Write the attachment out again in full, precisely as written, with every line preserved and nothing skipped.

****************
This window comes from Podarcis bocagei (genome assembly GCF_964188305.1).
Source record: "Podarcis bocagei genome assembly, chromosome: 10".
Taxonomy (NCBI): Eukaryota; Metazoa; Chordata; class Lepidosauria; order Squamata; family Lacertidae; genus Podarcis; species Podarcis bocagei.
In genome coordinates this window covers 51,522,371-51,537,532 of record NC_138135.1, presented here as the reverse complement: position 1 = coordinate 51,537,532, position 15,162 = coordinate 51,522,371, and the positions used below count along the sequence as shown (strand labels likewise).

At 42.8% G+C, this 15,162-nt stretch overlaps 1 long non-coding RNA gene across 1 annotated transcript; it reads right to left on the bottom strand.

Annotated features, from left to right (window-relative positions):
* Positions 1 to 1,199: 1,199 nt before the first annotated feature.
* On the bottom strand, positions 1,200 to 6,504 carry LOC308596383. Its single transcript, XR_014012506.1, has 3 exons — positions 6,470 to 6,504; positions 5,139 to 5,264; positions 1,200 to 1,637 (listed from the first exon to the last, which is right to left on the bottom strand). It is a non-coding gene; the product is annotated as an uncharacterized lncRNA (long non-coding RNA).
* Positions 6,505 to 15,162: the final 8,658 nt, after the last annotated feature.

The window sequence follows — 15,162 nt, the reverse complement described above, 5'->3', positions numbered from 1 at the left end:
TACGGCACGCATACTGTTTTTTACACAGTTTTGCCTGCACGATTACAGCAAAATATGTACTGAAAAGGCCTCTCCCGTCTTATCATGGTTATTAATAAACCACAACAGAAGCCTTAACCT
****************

This window comes from Podarcis bocagei (genome assembly GCF_964188305.1).
Source record: "Podarcis bocagei genome assembly, chromosome: 10".
Taxonomy (NCBI): Eukaryota; Metazoa; Chordata; class Lepidosauria; order Squamata; family Lacertidae; genus Podarcis; species Podarcis bocagei.
In genome coordinates this window covers 51,522,371-51,537,532 of record NC_138135.1, presented here as the reverse complement: position 1 = coordinate 51,537,532, position 15,162 = coordinate 51,522,371, and the positions used below count along the sequence as shown (strand labels likewise).

At 42.8% G+C, this 15,162-nt stretch overlaps 1 long non-coding RNA gene across 1 annotated transcript; it reads right to left on the bottom strand.

Annotated features, from left to right (window-relative positions):
* Positions 1 to 1,199: 1,199 nt before the first annotated feature.
* On the bottom strand, positions 1,200 to 6,504 carry LOC308596383. Its single transcript, XR_014012506.1, has 3 exons — positions 6,470 to 6,504; positions 5,139 to 5,264; positions 1,200 to 1,637 (listed from the first exon to the last, which is right to left on the bottom strand). It is a non-coding gene; the product is annotated as an uncharacterized lncRNA (long non-coding RNA).
* Positions 6,505 to 15,162: the final 8,658 nt, after the last annotated feature.

The window sequence follows — 15,162 nt, the reverse complement described above, 5'->3', positions numbered from 1 at the left end:
TACGGCACGCATACTGTTTTTTACACAGTTTTGCCTGCACGATTACAGCAAAATATGTACTGAAAAGGCCTCTCCCGTCTTATCATGGTTATTAATAAACCACAACAGAAGCCTTAACCT